…describe and compare the organizational settings in which library and information professionals practice
The concept of information environments has changed dramatically as libraries have evolved. Once solely a face-to-face physical interaction, libraries now offer users virtual access to collections and other services from home or on the go. In this sense, information environments can be conceived as any place where people access information. Whether the information is transmitted through bits and bytes, print, audio or visual technologies, through asynchronous or synchronous means, libraries meet users wherever they are to facilitate access to various information resources.
Library and information professionals practice in a variety of information environments, and have evolved throughout human history to meet user needs. From face-to-face reference transactions in Sumerian temple libraries to current virtual chat and IM reference; from advising patrons about the care and use of clay tablets to teaching patrons how to download e-books from home, LIS professionals have promoted access to and instructed patrons about how to utilize information in myriad formats.
A number of library types currently exist to serve patron needs. In this competency, I will discuss the missions and user base of several library types including: public, special, academic, school and digital libraries.
Public libraries serve any individual who obtains a library card and desires access to library collections, programs or services. The mission of public libraries is to provide access to all. “Of all library types, public libraries serve the information needs of the widest variety of population groups, including children, students, professionals, the elderly, and all groups in between.” (Kane, 2008, pp. 43). As such, public libraries rely on federal, state, and local funding to serve the diverse information needs of their public. Public libraries cater to their community demographic and build collections to reflect the social and cultural needs of their communities, as well as their educational, recreational, and information needs. They also provide communal spaces for local residents to convene and connect.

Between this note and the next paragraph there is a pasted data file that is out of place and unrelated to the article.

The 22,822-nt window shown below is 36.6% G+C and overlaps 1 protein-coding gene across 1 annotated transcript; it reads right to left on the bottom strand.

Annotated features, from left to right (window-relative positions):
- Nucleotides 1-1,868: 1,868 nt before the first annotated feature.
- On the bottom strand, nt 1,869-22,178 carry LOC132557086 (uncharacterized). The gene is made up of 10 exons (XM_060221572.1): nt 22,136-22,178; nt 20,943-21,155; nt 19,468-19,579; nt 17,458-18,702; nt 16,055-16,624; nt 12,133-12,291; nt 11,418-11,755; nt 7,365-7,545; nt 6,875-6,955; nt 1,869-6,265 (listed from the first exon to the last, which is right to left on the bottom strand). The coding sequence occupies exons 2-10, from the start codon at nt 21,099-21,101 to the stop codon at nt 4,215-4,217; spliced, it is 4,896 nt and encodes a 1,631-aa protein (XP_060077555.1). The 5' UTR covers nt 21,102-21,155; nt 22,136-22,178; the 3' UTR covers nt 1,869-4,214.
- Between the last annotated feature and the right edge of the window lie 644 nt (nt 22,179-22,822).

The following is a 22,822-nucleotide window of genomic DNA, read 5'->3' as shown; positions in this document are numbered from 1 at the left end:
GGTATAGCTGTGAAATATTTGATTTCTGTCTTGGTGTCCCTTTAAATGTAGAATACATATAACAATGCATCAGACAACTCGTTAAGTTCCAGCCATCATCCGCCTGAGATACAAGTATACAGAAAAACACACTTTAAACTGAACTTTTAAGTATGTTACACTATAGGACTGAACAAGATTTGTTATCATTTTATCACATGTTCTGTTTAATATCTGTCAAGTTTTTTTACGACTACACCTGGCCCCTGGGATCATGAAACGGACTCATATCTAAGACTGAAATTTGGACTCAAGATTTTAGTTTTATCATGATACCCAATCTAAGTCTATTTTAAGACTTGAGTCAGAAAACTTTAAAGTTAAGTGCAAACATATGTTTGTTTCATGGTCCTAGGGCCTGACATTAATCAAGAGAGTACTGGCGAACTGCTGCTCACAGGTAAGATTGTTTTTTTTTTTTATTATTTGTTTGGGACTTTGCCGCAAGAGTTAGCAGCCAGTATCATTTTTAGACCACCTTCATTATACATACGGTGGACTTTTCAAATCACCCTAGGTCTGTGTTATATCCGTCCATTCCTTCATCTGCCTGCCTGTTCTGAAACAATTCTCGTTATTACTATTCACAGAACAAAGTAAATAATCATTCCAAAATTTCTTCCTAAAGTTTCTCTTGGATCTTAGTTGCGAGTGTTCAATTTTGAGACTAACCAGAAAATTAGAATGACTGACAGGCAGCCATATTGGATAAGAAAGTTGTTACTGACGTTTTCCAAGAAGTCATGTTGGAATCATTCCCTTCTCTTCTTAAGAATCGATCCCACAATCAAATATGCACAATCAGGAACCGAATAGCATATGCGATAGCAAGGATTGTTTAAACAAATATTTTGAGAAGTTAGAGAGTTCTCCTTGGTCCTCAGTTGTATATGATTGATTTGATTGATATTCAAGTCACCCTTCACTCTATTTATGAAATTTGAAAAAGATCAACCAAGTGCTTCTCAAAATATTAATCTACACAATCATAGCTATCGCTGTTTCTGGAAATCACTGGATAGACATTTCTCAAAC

In challenging economic times, public libraries have served greater populations with decreased funding, offering free Internet and computer training and access for all, which has proved especially beneficial to lower-income communities that lack home or mobile access to online employment applications and job listings. Critical community programs like Homework Help for children and teens as well as summer reading programs promote healthy relationships with information and help create lifelong learners.